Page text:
The Old Shell Game | Recruiting For Sin's Army

The Swindling Beggar

Blind Beggar

Boston, 1894 - The 1890s were golden years for begging. Economic times were hard and no one was doing well, but those who were physically unable to work had very few options but begging. They would beg on street corners or go from house to house asking for help. It was also a generous and trusting time; the disabled, deformed, and impaired were a reminder that things could be worse. Nearly everyone could spare a few coins for the less fortunate. But begging had become so lucrative in major cities that most beggars were actually able-bodied swindlers.[more]

They usually worked in small groups that would meet after a day’s begging to pool their money and divide it up at some pre-agreed rate. The group would have one leader who would take a small amount from each day’s take and maintain a cash reserve to be used to pay bail and fines, and to tide them over when donations were scarce. Each morning they would dress up to appear in distress, wrapping bloodstained bandages around their bodies, or painting scars and lacerations on their skin, or building up the inside of one shoe to force them to limp.

Each man would take a section of the city beg there until he became too familiar on the street to make any more money or he was driven off by the police. Often the men would sell pencils or other cheap knick knacks to make arrest for vagrancy less likely. They would sometimes hand out pre-printed cards, with verses such as this, to stimulate giving::

A Cripple’s Appeal

Don’t cast this from you, reader,
But read my story through;
I, like many other unfortunates,
Must ask the aid of you.
Misfortune has befallen me,
Like many more before,
My appeal, I wish to tell you,
Is to keep hunger from the door,

'Frisco-Slim</p

One band of swindlers well known the Boston Police was led by a man known as Frisco Slim. Even nickname was a fraud; weighing over 200 pounds he was anything but slim. Frisco Slim had lost a finger at some point in his life, possibly in a brawl while gambling. He would augment this disability by treating the skin of his arm with a chemical to simulate a bad burn, giving the impression that he had been the victim of a debilitating accident. Frisco Slim had two lieutenants named English Harry and Sheeny Si. Though they were professional beggars like Frisco Slim, they all claimed to have regular occupations when questioned by police. Slim was a painter, Harry a bartender, and Si a railroad brakeman. They kept a dirty tenement room in Boston’s West End, furnished only with filthy mattresses and vermin haunted blankets.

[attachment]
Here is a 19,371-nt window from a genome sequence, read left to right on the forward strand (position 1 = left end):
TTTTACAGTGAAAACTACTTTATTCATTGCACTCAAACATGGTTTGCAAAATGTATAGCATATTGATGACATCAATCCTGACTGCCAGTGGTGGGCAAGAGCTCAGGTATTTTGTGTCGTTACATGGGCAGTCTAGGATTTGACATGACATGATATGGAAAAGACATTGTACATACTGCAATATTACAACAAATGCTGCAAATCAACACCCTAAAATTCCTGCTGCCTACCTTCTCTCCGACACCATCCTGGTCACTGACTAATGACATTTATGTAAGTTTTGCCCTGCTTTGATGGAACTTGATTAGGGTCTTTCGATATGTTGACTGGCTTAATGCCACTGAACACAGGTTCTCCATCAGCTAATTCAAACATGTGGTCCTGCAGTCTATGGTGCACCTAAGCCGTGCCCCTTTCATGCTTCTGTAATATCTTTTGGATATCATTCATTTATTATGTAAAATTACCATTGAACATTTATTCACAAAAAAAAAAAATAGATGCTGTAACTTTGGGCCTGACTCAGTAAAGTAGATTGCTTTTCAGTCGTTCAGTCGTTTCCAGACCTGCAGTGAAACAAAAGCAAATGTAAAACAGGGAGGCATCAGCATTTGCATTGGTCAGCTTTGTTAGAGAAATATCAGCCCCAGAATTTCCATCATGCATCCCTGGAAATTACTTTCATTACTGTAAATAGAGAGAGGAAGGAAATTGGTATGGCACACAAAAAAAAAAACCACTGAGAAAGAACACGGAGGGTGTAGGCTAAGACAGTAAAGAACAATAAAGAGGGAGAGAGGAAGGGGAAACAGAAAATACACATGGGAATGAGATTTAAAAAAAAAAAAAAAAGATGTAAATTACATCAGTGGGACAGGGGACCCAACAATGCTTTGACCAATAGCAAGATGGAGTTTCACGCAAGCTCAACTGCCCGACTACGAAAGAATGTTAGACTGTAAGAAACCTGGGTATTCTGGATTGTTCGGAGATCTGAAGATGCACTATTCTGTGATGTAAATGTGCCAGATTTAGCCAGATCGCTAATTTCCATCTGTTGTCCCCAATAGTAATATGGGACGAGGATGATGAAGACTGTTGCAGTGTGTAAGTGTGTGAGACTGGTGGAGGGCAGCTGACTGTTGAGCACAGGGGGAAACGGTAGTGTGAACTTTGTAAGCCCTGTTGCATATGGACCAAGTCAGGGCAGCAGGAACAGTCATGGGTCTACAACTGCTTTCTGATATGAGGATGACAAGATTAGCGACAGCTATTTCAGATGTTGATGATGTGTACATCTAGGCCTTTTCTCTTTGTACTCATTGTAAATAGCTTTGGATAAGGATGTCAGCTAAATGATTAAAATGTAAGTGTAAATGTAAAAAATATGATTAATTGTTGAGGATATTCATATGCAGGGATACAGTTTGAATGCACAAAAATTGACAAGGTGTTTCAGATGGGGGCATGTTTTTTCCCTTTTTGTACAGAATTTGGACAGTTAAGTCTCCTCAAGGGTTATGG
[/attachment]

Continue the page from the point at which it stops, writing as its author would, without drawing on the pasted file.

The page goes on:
English-Harry

They were always on the lookout for new gang members, especially young people who proved to be the best earners. In 1894 Frisco Slim came across a young orphan boy from Connecticut who was traveling alone. Enticed by promises of making up to ten dollars a day doing nothing, the boy followed Slim back to the room the gang’s West End room. They put his arm in a plaster cast, gave him the nickname, Kid Johnson, and sent him out to beg.

Kid Johnson proved to be a prodigious earner, but his career of begging in Boston was not long lived. Sometime during the winter of 1894-1895, the Boston Police raided Frisco Slim’s lair, arresting Slim, English Harry, Sheeny Si, and several other members of the gang, including Kid Johnson.

Sheeny-Si

The hardened criminals were put in jail, but police held out hope that young Kid Johnson could be reformed. They took pains to find him a good job as a clerk with opportunity for advancement. He tried it for a while, but Kid Johnson soon bolted. He left behind a letter thanking his friends at the police department for their kindly care and regretting that their hope in him had been disappointed. He was already hooked on the easy life and left Boston to join the knights of the road.

 

 

 

 

 

 


Sources:

  • Eldridge, Benjamin P., and William B. Watts. Our rival, the rascal a faithful portrayal of the conflict between the criminals of this age and the defenders of society, the police. Boston, Mass.: Pemberton Pub. Co., 1897
  • Riis, Jacob A.. How the other half lives; studies among the tenements of New York.. New York: Charles Scribners's Sons, 1890